Is your dog begging for dessert? Well, now you can treat them with Ben & Jerry’s latest offering: Doggie Desserts.
The premiumization of pet food was a major trend during 2020. Spending on dog treats jumped 44%, to $5.5 billion, between 2015 and 2020, according to data firm Euromonitor. The upward growth will likely continue in 2021 with more brands launching their own products.
BEN & JERRY’S TAKES A BITE OUT OF MARKET
Ben & Jerry’s line of frozen dog treats marks the ice cream giant’s initial foray into the pet food market. Doggie Desserts will come in two flavors named after employees’ pets: Pontch’s Mix, a peanut butter and pretzel swirl, and Rosie’s Batch, a mix of pumpkin and mini cookies, reported CNBC (Jan. 11).
Ben & Jerry’s began developing the treats earlier in 2020, but the pandemic expanded the number of potential customers when more Americans adopted or fostered new pets while largely locked down at home.
The treats are made of the same ingredients used in Ben & Jerry’s human-friendly ice cream, but with a sunflower base that’s gentler on dogs’ stomachs. Doggie Desserts will sell individually as 4-oz. cups for $2.99, or in four-packs for about $4.99.
In addition, Ben & Jerry’s will carry pet accessories on its website, including an ice cream cone plush toy and Ben & Jerry’s merchandise for dogs, such as a tie-dye leash.
PET SEGMENT SAW MAJOR GROWTH IN 2020
As more people adopted and fostered pets, spoiling them with gifts, the pet food industry grew in sales in 2020, during the COVID-19 pandemic.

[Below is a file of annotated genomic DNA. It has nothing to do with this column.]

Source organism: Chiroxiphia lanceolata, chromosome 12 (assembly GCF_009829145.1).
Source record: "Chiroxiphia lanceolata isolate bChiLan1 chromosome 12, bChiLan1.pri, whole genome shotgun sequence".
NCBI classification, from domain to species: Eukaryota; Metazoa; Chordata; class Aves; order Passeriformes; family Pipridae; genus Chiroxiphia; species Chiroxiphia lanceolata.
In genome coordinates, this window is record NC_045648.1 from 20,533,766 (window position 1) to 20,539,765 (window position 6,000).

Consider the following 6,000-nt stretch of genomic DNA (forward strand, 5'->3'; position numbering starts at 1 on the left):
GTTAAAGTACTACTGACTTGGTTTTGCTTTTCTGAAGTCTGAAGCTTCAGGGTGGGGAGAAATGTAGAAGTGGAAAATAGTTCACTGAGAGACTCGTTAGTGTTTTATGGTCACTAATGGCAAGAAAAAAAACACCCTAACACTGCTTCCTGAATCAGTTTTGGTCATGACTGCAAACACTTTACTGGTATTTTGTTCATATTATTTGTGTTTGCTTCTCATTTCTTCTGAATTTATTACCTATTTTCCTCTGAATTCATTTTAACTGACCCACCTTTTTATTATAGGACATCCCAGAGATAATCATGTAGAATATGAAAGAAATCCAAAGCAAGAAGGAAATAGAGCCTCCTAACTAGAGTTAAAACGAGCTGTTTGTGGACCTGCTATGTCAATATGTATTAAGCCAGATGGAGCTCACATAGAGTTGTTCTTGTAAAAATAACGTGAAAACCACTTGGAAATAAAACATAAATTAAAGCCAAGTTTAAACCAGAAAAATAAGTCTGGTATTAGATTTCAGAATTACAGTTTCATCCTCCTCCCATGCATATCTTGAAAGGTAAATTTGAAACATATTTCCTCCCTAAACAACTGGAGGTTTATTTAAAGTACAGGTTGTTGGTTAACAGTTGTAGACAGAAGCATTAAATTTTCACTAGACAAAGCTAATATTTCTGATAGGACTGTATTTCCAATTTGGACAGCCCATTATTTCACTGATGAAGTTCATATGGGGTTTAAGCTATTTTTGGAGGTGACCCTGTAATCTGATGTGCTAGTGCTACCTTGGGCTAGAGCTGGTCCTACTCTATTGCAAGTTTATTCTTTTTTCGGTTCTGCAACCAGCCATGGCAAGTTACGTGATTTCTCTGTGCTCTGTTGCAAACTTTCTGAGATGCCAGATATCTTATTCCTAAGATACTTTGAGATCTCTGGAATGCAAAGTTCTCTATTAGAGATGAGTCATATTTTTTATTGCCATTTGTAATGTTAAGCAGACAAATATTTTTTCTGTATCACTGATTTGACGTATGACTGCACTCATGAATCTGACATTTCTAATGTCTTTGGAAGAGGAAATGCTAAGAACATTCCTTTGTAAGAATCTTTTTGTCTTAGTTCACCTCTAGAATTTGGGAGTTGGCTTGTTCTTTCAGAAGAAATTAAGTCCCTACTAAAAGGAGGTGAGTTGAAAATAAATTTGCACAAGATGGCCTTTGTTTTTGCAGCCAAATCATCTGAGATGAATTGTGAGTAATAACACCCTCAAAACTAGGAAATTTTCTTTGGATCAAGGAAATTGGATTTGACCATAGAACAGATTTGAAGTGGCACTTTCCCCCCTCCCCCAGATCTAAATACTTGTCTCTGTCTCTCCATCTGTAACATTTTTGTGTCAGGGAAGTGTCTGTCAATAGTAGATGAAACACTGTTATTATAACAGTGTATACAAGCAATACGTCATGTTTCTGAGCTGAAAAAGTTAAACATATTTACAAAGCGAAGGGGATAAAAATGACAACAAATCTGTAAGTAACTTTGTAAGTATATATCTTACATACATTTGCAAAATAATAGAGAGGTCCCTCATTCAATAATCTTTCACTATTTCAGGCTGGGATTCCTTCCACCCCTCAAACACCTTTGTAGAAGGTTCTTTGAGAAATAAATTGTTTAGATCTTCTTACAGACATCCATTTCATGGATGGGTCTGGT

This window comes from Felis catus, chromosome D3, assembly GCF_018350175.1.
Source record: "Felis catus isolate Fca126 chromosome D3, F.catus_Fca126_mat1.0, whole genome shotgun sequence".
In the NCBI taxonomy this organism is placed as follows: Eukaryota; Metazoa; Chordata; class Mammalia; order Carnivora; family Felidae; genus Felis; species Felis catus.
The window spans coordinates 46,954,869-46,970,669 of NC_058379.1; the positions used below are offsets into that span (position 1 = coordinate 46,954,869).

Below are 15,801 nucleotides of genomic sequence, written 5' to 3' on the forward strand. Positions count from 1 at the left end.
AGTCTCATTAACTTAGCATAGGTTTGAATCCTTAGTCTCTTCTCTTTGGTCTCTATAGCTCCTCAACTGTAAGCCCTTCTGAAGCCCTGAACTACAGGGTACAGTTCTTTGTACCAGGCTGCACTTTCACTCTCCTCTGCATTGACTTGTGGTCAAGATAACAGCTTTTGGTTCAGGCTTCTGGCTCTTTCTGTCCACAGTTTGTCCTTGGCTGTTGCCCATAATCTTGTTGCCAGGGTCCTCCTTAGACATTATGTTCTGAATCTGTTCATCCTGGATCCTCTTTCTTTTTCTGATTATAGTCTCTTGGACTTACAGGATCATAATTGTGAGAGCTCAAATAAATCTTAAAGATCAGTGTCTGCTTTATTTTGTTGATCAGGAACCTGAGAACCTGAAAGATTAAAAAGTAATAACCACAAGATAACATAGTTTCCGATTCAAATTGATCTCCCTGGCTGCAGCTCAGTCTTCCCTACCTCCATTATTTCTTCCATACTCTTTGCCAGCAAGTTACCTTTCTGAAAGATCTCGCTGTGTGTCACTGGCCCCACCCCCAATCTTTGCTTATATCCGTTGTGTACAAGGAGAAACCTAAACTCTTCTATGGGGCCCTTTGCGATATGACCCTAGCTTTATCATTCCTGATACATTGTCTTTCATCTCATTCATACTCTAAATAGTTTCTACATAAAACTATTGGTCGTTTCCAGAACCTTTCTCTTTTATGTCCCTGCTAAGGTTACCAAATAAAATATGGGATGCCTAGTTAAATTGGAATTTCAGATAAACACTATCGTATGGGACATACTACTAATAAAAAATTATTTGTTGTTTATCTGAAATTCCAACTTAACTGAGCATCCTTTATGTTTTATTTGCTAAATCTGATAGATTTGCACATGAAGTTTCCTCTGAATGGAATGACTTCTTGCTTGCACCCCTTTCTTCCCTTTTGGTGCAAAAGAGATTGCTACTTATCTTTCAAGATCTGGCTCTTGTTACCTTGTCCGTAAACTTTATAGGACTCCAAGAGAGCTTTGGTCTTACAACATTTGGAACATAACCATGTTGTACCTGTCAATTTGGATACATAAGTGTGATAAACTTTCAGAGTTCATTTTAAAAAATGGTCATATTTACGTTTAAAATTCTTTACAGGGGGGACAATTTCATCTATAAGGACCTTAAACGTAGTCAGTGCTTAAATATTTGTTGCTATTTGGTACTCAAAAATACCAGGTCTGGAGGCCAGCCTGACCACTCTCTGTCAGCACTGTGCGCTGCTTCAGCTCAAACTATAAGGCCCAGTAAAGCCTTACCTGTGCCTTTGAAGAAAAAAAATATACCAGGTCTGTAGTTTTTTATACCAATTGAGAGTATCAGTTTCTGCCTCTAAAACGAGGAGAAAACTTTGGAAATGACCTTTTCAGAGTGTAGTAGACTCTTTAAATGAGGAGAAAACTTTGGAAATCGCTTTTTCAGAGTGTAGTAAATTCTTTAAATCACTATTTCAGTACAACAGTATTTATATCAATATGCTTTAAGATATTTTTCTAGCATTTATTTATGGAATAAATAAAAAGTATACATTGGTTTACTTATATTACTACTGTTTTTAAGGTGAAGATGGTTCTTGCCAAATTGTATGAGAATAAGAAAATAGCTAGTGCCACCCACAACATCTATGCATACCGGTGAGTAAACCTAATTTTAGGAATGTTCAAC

At General Mills, pet food helped boost sales in 2020. The segment was up 18% in the second quarter to $460 million. Wet cat food and pet treats are opportunities for overall growth, according to CEO Jeff Harmening.
“[T]he premiumization of pet food and the humanization of pet food is a trend we see coming,” said Harmening during an analyst call, according to a FactSet transcript. “And we know that pet parents of cats, they want to feed their cats something wholesome and natural, but they also need to taste good because, frankly, cats are picky eaters.”
Back in December, pet food supplier Chewy also reported better-than-expected results in its third fiscal quarter, reported CNBC (Dec. 8, 2020). Chewy CEO Sumit Singh attributed the success to emerging trends in the pet retail industry, and less so to the pandemic shifting pet owner shopping habits.